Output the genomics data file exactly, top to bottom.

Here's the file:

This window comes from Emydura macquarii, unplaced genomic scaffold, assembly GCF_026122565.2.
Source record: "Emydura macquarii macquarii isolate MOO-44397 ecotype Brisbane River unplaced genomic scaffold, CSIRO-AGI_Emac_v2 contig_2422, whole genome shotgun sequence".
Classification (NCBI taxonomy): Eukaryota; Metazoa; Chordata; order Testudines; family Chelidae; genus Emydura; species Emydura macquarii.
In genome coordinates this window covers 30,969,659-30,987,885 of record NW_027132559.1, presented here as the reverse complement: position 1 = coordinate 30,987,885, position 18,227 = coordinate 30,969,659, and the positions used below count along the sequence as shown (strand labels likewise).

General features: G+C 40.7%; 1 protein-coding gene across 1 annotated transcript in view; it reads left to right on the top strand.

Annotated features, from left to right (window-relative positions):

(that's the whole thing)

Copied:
This window comes from Emydura macquarii, unplaced genomic scaffold, assembly GCF_026122565.2.
Source record: "Emydura macquarii macquarii isolate MOO-44397 ecotype Brisbane River unplaced genomic scaffold, CSIRO-AGI_Emac_v2 contig_2422, whole genome shotgun sequence".
Classification (NCBI taxonomy): Eukaryota; Metazoa; Chordata; order Testudines; family Chelidae; genus Emydura; species Emydura macquarii.
In genome coordinates this window covers 30,969,659-30,987,885 of record NW_027132559.1, presented here as the reverse complement: position 1 = coordinate 30,987,885, position 18,227 = coordinate 30,969,659, and the positions used below count along the sequence as shown (strand labels likewise).

General features: G+C 40.7%; 1 protein-coding gene across 1 annotated transcript in view; it reads left to right on the top strand.

Annotated features, from left to right (window-relative positions):